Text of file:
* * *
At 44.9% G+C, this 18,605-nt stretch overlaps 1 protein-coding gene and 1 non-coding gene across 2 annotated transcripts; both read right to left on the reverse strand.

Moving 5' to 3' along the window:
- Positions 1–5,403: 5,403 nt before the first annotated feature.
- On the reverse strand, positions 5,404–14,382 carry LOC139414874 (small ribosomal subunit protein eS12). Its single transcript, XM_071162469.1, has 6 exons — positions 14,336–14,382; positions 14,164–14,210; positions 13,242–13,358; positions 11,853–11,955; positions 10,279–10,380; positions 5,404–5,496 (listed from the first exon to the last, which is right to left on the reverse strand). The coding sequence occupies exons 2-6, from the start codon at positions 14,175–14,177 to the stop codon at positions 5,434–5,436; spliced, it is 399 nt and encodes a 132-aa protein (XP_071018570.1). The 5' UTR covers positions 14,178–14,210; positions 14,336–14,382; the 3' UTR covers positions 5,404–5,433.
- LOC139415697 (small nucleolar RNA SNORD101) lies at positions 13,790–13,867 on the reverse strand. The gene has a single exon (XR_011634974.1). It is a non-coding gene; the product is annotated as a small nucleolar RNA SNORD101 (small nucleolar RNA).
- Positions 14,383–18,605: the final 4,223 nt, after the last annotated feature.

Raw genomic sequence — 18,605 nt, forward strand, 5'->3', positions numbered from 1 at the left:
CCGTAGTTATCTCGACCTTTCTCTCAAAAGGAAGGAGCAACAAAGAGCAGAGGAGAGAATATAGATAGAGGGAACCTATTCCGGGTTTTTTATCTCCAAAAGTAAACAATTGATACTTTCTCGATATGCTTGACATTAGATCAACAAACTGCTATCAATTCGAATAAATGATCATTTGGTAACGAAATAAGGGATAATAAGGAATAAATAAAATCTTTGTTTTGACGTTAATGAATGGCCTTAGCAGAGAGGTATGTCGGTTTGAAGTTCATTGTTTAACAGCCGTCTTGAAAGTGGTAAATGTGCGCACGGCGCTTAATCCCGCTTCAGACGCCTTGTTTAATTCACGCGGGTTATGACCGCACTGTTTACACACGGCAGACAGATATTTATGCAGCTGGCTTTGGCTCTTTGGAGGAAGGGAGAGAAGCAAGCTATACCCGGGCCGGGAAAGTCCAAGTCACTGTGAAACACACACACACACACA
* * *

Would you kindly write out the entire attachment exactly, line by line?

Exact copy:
At 44.9% G+C, this 18,605-nt stretch overlaps 1 protein-coding gene and 1 non-coding gene across 2 annotated transcripts; both read right to left on the reverse strand.

Moving 5' to 3' along the window:
- Positions 1–5,403: 5,403 nt before the first annotated feature.
- On the reverse strand, positions 5,404–14,382 carry LOC139414874 (small ribosomal subunit protein eS12). Its single transcript, XM_071162469.1, has 6 exons — positions 14,336–14,382; positions 14,164–14,210; positions 13,242–13,358; positions 11,853–11,955; positions 10,279–10,380; positions 5,404–5,496 (listed from the first exon to the last, which is right to left on the reverse strand). The coding sequence occupies exons 2-6, from the start codon at positions 14,175–14,177 to the stop codon at positions 5,434–5,436; spliced, it is 399 nt and encodes a 132-aa protein (XP_071018570.1). The 5' UTR covers positions 14,178–14,210; positions 14,336–14,382; the 3' UTR covers positions 5,404–5,433.
- LOC139415697 (small nucleolar RNA SNORD101) lies at positions 13,790–13,867 on the reverse strand. The gene has a single exon (XR_011634974.1). It is a non-coding gene; the product is annotated as a small nucleolar RNA SNORD101 (small nucleolar RNA).
- Positions 14,383–18,605: the final 4,223 nt, after the last annotated feature.

Raw genomic sequence — 18,605 nt, forward strand, 5'->3', positions numbered from 1 at the left:
CCGTAGTTATCTCGACCTTTCTCTCAAAAGGAAGGAGCAACAAAGAGCAGAGGAGAGAATATAGATAGAGGGAACCTATTCCGGGTTTTTTATCTCCAAAAGTAAACAATTGATACTTTCTCGATATGCTTGACATTAGATCAACAAACTGCTATCAATTCGAATAAATGATCATTTGGTAACGAAATAAGGGATAATAAGGAATAAATAAAATCTTTGTTTTGACGTTAATGAATGGCCTTAGCAGAGAGGTATGTCGGTTTGAAGTTCATTGTTTAACAGCCGTCTTGAAAGTGGTAAATGTGCGCACGGCGCTTAATCCCGCTTCAGACGCCTTGTTTAATTCACGCGGGTTATGACCGCACTGTTTACACACGGCAGACAGATATTTATGCAGCTGGCTTTGGCTCTTTGGAGGAAGGGAGAGAAGCAAGCTATACCCGGGCCGGGAAAGTCCAAGTCACTGTGAAACACACACACACACACA